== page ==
Mumbai News

Mumbai: Ailing royal scion’s wife seeks to be his guardian – Times of India

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MUMBAI: The wife of an ailing descendant of a royal family in Rajasthan has moved the Bombay high court seeking to be appointed as his legal guardian and caretaker of properties inherited by him.
Breach Candy resident Rajkumari Ratna Singh (61) has filed the petition in respect of her husband Jai Singh Sisodia (69), who is undergoing rehab at a centre in Vasai. The daughter of former foreign minister, Dinesh Singh, she was thrice Congress MP from Pratapgarh in UP. She joined the BJP in October 2019.
Singh’s plea says Sisodia is “an alcoholic, drug addict and has severe medical conditions”. His diabetes and alcoholism have led to loss of sensation in his limbs and he cannot walk without help. It has also led to prostate and bladder cancer and decompensate liver cirrhosis, she said, adding, after he was diagnosed with cancer, he began consuming CBD marijuana oil that rendered him intoxicated and dysfunctional.
Royal heir’s actions ruining mental peace, affecting me financially: Wife
Singh’s plea states that her husband belongs to a royal family from Pratapgarh in Rajasthan and is a “descendant of the famous Maharana Pratap”. From his mother’s side, she said, he belongs to the royal family of Jamnagar, erstwhile Nawanagar, in Gujarat.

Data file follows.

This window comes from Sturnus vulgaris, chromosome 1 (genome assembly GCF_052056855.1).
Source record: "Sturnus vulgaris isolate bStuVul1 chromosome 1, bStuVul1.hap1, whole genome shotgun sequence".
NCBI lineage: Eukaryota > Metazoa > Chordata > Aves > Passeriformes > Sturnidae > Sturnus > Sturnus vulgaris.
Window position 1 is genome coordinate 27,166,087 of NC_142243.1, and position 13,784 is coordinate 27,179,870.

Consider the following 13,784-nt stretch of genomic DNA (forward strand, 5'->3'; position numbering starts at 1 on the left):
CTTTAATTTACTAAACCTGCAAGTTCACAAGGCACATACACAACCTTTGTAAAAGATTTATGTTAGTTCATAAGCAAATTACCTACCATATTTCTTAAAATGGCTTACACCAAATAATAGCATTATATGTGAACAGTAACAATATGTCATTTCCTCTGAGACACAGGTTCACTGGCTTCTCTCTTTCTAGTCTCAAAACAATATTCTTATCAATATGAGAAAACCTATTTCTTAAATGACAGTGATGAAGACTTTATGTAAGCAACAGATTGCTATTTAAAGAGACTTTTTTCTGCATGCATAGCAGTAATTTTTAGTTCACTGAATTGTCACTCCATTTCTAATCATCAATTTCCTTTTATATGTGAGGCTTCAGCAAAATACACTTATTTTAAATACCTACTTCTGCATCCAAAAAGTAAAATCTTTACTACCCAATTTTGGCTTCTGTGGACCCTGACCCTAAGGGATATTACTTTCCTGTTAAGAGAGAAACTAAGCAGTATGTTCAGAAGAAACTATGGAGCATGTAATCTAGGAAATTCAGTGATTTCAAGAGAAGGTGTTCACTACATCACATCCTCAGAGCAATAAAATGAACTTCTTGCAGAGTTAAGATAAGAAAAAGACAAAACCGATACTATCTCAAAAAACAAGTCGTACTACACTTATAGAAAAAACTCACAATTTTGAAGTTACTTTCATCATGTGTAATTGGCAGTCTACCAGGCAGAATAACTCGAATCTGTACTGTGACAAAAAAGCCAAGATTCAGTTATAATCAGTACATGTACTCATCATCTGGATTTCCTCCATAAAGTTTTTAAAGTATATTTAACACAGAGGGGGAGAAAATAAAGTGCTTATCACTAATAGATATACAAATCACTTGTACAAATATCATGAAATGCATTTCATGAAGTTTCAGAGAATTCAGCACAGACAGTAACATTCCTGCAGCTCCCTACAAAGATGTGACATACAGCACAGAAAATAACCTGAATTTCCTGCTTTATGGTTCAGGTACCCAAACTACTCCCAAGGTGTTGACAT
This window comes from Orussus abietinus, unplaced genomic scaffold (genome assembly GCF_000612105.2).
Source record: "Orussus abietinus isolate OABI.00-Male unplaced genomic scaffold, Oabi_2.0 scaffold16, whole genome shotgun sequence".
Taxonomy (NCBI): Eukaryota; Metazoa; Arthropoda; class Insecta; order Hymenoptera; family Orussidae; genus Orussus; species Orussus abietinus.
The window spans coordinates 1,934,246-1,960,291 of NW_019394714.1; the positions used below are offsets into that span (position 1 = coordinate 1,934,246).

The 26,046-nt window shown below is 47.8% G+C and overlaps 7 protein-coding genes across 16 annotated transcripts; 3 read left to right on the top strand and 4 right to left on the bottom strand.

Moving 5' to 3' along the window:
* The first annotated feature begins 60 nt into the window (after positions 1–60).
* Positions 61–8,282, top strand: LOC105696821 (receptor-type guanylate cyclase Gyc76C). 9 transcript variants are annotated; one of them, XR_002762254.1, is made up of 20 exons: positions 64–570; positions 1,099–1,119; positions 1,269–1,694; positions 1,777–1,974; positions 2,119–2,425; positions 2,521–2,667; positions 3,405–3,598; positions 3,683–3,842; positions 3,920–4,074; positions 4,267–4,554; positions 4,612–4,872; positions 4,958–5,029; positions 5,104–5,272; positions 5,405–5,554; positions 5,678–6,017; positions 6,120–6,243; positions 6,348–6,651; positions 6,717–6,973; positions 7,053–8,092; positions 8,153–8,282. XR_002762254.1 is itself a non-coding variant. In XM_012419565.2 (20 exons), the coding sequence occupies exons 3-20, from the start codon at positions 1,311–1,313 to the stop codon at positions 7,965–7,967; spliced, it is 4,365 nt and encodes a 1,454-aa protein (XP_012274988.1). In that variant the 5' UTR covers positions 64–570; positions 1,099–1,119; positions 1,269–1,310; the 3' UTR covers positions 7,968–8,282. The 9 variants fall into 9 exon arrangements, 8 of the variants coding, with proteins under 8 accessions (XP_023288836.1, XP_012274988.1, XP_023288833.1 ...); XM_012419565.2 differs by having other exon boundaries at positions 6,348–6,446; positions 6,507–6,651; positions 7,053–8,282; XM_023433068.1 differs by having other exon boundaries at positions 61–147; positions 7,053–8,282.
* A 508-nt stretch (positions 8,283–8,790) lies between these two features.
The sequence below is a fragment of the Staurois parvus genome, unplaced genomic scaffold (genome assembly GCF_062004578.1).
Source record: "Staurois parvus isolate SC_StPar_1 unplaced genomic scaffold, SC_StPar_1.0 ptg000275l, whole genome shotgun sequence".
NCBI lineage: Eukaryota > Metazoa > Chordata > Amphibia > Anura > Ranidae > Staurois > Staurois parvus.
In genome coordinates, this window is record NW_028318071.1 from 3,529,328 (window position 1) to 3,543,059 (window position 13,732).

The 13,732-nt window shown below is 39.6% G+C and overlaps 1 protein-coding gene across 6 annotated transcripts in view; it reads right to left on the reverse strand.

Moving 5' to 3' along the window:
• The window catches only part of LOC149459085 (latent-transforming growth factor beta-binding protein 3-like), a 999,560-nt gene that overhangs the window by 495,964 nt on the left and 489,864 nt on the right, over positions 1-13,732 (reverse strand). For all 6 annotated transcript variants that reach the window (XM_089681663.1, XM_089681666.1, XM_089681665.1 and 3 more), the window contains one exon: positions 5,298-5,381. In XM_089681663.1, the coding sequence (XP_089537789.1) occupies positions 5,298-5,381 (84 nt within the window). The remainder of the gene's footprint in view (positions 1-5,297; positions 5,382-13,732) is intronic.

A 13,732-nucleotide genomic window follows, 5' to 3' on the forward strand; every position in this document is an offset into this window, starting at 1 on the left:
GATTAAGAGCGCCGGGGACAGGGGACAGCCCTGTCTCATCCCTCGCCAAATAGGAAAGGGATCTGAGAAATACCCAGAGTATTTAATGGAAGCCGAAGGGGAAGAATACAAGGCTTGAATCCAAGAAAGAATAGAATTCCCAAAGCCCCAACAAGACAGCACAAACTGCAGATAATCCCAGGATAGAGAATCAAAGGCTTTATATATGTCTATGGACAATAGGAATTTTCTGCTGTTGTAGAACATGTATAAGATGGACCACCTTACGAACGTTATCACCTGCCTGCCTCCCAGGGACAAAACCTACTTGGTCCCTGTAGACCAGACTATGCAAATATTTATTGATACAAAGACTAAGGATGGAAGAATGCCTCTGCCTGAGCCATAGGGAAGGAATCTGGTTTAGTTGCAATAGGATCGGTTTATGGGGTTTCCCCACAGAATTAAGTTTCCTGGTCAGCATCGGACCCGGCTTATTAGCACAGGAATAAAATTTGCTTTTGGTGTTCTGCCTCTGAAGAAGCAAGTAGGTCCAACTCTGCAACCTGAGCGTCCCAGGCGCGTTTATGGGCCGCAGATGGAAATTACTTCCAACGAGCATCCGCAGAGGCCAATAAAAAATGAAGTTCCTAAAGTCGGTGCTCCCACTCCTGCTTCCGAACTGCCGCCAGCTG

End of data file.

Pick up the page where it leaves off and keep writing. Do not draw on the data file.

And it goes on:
Singh said her father-inlaw Ambikapratapsinh Sisodia died in November 2017 and her mother-in-law, Mukunda Kumari, a British national who resides in the UK, suffers from physical ailments due to old age.
“There are a number of incidents where the petitioner’s husband sold properties and valuables to buy drugs and alcohol and smokes,” the plea states, adding that due to his actions, she is suffering in terms of mental peace and also the money required to treat him.
Sisodia has inherited from his father movable and immovable properties across India and abroad. His father also had mutual funds, fixed deposits, shares, jewellery, paintings, family heirlooms and trusts, among other things. Singh’s petition says in order to safeguard these properties, it is necessary to appoint her legal guardian as her husband is disposing them to fulfil his urge for drugs. Singh’s plea said while “she has sufficient income to maintain the husband at present”, his treatment was likely to cost her a huge sum. Further, she said she also has to maintain herself and her two children.
Before Justice Milind Jadhav, assistant government pleader Jyoti Chavan on Friday objected to the petition’s maintainability, saying relief has been sought under the Guardians and Wards Act, which is applicable to minors. She said the state has complete empathy for Singh, but the petition cannot be entertained in this manner. Justice Jadhav concurred, adding that the best recourse is to withdraw the petition and file it afresh under Article 226 which gives the high court wide powers to grant relief. Singh’s advocate Anand Mishra said he will take instructions on the court suggestions and inform at the next date.